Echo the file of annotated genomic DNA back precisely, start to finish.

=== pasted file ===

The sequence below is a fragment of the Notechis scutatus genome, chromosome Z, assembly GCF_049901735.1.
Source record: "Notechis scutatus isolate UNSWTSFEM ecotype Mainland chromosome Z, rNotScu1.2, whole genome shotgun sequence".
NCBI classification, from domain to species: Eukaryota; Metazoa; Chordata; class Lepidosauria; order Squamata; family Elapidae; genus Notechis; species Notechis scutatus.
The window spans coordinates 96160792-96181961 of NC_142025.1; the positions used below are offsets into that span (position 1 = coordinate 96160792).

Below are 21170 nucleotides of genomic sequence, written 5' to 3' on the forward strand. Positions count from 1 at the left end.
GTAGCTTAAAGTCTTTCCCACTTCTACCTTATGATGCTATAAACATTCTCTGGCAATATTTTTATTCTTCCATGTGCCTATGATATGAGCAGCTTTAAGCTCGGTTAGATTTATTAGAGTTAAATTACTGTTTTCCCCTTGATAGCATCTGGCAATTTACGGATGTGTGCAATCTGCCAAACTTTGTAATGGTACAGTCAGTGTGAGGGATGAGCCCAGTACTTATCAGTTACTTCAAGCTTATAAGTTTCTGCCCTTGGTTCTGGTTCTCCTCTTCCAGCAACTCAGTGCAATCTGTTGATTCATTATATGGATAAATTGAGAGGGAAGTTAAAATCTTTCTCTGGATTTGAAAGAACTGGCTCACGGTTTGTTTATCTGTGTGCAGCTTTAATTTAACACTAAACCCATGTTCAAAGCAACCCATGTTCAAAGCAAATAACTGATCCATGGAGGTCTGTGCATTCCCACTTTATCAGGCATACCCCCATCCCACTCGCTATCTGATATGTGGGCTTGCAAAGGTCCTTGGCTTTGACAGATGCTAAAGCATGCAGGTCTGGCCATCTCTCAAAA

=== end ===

The sequence below is a fragment of the Notechis scutatus genome, chromosome Z, assembly GCF_049901735.1.
Source record: "Notechis scutatus isolate UNSWTSFEM ecotype Mainland chromosome Z, rNotScu1.2, whole genome shotgun sequence".
NCBI classification, from domain to species: Eukaryota; Metazoa; Chordata; class Lepidosauria; order Squamata; family Elapidae; genus Notechis; species Notechis scutatus.
The window spans coordinates 96160792-96181961 of NC_142025.1; the positions used below are offsets into that span (position 1 = coordinate 96160792).

Below are 21170 nucleotides of genomic sequence, written 5' to 3' on the forward strand. Positions count from 1 at the left end.
GTAGCTTAAAGTCTTTCCCACTTCTACCTTATGATGCTATAAACATTCTCTGGCAATATTTTTATTCTTCCATGTGCCTATGATATGAGCAGCTTTAAGCTCGGTTAGATTTATTAGAGTTAAATTACTGTTTTCCCCTTGATAGCATCTGGCAATTTACGGATGTGTGCAATCTGCCAAACTTTGTAATGGTACAGTCAGTGTGAGGGATGAGCCCAGTACTTATCAGTTACTTCAAGCTTATAAGTTTCTGCCCTTGGTTCTGGTTCTCCTCTTCCAGCAACTCAGTGCAATCTGTTGATTCATTATATGGATAAATTGAGAGGGAAGTTAAAATCTTTCTCTGGATTTGAAAGAACTGGCTCACGGTTTGTTTATCTGTGTGCAGCTTTAATTTAACACTAAACCCATGTTCAAAGCAACCCATGTTCAAAGCAAATAACTGATCCATGGAGGTCTGTGCATTCCCACTTTATCAGGCATACCCCCATCCCACTCGCTATCTGATATGTGGGCTTGCAAAGGTCCTTGGCTTTGACAGATGCTAAAGCATGCAGGTCTGGCCATCTCTCAAAA